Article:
Beloved Disciples in Mission to the World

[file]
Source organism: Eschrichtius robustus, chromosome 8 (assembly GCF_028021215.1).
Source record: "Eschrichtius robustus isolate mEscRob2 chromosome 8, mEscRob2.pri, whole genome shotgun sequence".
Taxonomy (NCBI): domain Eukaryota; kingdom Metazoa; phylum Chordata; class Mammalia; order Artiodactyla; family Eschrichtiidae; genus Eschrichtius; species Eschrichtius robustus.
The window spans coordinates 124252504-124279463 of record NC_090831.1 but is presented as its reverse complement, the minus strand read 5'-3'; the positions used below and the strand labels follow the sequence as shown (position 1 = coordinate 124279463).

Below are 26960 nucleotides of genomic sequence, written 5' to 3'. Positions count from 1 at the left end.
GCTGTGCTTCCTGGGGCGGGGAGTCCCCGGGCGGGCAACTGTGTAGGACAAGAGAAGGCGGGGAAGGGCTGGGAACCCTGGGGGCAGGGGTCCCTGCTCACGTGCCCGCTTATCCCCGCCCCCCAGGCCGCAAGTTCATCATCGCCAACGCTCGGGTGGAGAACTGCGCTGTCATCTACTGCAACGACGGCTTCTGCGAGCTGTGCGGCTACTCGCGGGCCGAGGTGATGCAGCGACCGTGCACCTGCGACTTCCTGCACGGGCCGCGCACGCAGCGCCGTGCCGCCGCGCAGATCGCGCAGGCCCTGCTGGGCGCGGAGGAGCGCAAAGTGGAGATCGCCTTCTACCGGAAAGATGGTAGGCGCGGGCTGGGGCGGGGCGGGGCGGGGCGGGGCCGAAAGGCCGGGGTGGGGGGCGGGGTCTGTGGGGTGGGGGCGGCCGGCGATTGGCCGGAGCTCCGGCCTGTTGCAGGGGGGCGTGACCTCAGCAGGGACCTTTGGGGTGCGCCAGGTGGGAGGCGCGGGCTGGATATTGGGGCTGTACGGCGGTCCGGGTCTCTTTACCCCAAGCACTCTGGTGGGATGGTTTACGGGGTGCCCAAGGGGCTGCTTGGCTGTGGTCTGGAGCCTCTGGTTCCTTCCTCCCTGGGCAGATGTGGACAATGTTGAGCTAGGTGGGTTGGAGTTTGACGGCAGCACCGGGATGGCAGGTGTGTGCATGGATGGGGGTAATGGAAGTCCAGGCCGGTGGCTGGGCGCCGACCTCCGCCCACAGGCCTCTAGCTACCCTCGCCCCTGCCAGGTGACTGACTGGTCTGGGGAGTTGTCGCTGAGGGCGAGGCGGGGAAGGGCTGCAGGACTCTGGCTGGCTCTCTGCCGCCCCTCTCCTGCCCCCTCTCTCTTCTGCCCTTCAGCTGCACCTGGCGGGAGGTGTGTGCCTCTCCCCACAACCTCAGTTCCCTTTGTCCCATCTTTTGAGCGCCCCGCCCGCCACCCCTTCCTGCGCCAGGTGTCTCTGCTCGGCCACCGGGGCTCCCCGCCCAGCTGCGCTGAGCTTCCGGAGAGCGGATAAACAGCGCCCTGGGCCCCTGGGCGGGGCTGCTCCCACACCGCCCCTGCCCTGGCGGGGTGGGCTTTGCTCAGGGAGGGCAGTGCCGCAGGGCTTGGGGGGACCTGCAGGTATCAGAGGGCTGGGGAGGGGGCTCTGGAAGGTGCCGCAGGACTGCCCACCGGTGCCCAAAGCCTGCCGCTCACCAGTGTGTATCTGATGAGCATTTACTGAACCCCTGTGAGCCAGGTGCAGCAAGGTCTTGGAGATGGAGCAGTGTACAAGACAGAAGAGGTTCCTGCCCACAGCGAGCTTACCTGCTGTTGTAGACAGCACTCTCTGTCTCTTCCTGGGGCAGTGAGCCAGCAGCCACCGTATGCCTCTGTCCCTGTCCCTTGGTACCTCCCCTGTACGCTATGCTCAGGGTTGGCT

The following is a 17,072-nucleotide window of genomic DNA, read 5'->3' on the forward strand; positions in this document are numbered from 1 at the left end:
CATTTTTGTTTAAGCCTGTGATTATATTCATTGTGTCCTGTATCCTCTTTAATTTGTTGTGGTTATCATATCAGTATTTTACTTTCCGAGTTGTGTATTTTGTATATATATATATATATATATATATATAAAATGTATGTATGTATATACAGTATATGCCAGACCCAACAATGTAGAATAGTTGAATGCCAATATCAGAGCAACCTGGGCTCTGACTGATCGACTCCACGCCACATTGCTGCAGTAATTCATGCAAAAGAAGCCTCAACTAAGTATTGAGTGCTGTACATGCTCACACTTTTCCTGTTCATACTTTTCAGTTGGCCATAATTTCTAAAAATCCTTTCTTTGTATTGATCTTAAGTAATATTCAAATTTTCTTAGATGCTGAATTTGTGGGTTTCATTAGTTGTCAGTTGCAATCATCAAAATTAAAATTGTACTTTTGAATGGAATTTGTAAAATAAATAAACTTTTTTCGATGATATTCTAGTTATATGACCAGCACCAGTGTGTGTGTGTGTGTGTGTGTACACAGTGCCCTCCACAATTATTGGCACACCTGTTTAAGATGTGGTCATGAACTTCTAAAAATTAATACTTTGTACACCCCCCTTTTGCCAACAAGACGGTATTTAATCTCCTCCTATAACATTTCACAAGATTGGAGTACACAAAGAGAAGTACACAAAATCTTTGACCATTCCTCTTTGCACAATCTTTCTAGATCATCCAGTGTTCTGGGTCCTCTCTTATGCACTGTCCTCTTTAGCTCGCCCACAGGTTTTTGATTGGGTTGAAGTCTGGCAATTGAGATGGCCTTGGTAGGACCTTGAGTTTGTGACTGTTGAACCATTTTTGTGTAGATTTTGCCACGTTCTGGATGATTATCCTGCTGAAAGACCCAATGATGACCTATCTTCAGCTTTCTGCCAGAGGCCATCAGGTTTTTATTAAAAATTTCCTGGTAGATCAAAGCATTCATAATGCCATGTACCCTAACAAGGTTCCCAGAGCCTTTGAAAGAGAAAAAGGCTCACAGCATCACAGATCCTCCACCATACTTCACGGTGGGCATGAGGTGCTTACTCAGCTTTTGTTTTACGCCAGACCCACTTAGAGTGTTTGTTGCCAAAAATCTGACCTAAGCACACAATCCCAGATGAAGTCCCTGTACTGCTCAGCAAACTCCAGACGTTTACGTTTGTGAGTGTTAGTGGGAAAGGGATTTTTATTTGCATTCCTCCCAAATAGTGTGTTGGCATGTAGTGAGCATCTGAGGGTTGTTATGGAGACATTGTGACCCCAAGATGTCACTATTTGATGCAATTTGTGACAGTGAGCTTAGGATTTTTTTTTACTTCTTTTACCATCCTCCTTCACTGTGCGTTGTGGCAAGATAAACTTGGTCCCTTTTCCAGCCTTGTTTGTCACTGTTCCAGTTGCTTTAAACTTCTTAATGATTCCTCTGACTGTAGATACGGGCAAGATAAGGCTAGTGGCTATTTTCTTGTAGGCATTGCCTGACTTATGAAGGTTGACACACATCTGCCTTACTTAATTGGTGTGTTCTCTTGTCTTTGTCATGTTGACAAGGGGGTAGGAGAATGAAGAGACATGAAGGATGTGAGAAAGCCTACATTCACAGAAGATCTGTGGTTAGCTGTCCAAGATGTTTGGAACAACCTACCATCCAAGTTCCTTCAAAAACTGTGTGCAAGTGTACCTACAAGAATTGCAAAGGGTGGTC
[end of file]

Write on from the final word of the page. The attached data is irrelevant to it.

This dissertation argues that Sandra Schneiders’ work lays the groundwork for a robust theology of the church’s prophetic nature and builds upon her work by proposing the beginnings of a critical prophetic ecclesiology. This ecclesiological method seeks to articulate how the church might live more fully into its prophetic nature both through its mission in the world and in its ordered life of communion. This dissertation proceeds in an introduction, five chapters, and a conclusion. The introduction argues that the tensions in the Second Vatican Council’s treatment of the church’s share in Christ’s prophetic work call for the development of a theology of the church’s prophetic nature. Moreover, it proposes that Schneiders’ work is poised to help theologians respond to that call. The first chapter highlights Schneiders’ fundamental theology and hermeneutical theory, in order to draw out her claim that Christians respond to God’s salvific invitation to share in God’s life by appropriating the paschal imagination—the ideal meaning of scripture and tradition’s witness to God’s self-revelation—into the world in which they live. The second chapter draws out Schneiders’ understanding of the paschal imagination, which is rooted in her theology of the paschal mystery. It demonstrates that in the paschal mystery Jesus is revealed to have incarnated God’s unceasing invitation for creation to share in the life of God and the fullness of the response humanity is called to offer through its cooperation with the Spirit’s salvific initiative in his prophet life, ministry, and death. The church manifests the presence of the risen body of Jesus in history through its ongoing cooperation with the indwelling Spirit, through whom the risen Jesus returns to his disciples. The third chapter illustrates that Christian spirituality, which Schneiders suggests must be feminist in nature, is the life project of responding to God’s salvific initiative by participating in the life of the risen body of Jesus. Such participation necessarily entails sharing in the prophetic life through which he was glorified in the life of God in the paschal mystery. Sharing in this life involves attending to the laments of the oppressed, announcing God’s vision of salvific communion revealed in Jesus and the Spirit, working to deconstruct structures of domination, and seeking to build up structures that make the shalom of God’s life manifest. The fourth chapter reviews developments in the theology of the church’s share in the prophetic identity of Christ since Vatican II. It argues that Schneiders’ work, drawn out in the first three chapters, provides a framework for a robust theology of the church’s prophetic nature by rooting the prophetic character of the church in the paschal mystery and implicitly calling the church to adopt a prophetic ecclesial spirituality. The fifth chapter develops the beginnings of a critical prophetic ecclesiology, an ecclesiological method that seeks to articulate how the church might live into its prophetic nature more fully, particularly in light of the ways it has failed to do so. It puts this method into practice by examining how the U.S. Catholic Church has failed to embody the prophetic life of Jesus in its ordered life through its participation in clericalism, patriarchy, and White racist supremacy. In response to the church’s participation in these structures of domination, it develops theologies of ordered evangelical relationality, charismatic discipleship, and a recovered sense of the church’s Gentile identity that calls the church to transform the wounds it has inflicted upon its body into sites of Christ’s glorification. The dissertation’s conclusion argues that ordering the church around base ecclesial communities would allow it to live into its prophetic identity by providing a practical means for these theologies to take root and empowering the church to continue the mission of Jesus in the world through practices of radical solidarity.